38 challengers give Illinois voters first choices in decades
Alper Turan fled Iran 24 years ago to seek a better life for himself and his family. He wants to help his new home by being one of 38 candidates recruited by Illinois Policy to run for the Illinois General Assembly. He wants voters to have a choice.
Choices prompt more people to vote, so Illinois Policy recruited 38 candidates to give voters more choices about who represents them in the Statehouse.
The result: Compared to the 2018 election, an estimated 1.2 million more Illinoisans will have choices on their Nov. 8 ballots; for the first time in recent history, Republican candidates outnumber Democrats; and Illinois will see a record number of contested races.
Half of all Illinois House races were uncontested in the past 20 years. That is by design. Gerrymandered legislative districts and arcane candidacy processes and rules work to keep incumbents and the majority party in power by denying voters choices.
Elections with no choices are part of why Alper Turan fled Iran. He was recruited by Illinois Policy and is running for Illinois’ 13th House District to give back to his new home and show his gratitude for the freedoms he was denied in Iran.
“You don’t have the freedom of speech, religion and assembly that we enjoy here,” Turan said. “You don’t even have freedom of thought. If they find out your thoughts are not aligning with their ideology, you’ll get in trouble. Not just you, they’ll punish your friends, your family, your kids.”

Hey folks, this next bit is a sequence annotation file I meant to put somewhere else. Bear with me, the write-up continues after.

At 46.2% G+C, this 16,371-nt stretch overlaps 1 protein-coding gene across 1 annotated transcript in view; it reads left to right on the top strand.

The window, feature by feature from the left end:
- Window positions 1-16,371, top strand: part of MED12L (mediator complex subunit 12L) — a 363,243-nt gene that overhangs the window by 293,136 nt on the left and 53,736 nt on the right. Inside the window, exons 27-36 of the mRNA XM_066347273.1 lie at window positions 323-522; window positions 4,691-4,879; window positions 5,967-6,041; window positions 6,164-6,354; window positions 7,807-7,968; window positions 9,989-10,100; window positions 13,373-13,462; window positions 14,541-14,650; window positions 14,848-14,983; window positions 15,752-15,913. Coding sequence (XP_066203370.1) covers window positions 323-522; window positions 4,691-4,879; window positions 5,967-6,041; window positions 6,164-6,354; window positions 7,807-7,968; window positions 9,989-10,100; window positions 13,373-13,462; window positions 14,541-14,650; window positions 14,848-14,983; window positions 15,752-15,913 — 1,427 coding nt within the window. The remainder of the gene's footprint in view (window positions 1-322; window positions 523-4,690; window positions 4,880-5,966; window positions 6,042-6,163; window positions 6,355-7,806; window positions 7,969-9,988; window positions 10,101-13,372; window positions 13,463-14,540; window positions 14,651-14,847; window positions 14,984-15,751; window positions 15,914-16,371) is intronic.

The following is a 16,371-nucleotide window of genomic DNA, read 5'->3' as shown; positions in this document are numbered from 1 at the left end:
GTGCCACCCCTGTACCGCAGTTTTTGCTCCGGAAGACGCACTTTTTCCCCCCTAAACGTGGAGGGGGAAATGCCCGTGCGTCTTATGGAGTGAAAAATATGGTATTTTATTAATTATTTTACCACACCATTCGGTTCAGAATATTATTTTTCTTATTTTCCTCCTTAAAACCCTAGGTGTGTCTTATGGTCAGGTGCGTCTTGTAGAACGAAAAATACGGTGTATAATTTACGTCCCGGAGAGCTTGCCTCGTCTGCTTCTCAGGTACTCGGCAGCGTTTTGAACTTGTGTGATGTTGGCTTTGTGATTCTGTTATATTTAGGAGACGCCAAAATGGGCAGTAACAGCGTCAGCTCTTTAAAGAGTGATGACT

Turan had opportunities for residency in other countries but wanted to come to the U.S., even though it meant being a refugee for several extra years. Since adopting Chicago as his new home, he sees growing issues he faced in Iran such as rising crime, burdensome taxation and inequity in the school system.
The 13th District hasn’t had a competitive election in 20 years. Thanks to Turan and other Illinois Policy candidate recruits, the 2022 elections will be the most competitive in more than two decades.
Of 118 Illinois House races, 82 will be contested on Nov. 8. The next closest was 80 contested races in 2002. In the state Senate, 32 out of 59 races will be contested.
An additional five races were competitive thanks to candidates being recruited for the June 28 primary election.
With the power to draw districts, politicians get to choose their voters instead of the other way around. When district shapes are manipulated, opposing candidates don’t bother running and suppress a voter’s choice.
Illinois Policy’s efforts to help conservative, liberal and independent candidates through the process of running for office disrupts the history of voter suppression. Getting to choose between two candidates should be normal, not a surprise.
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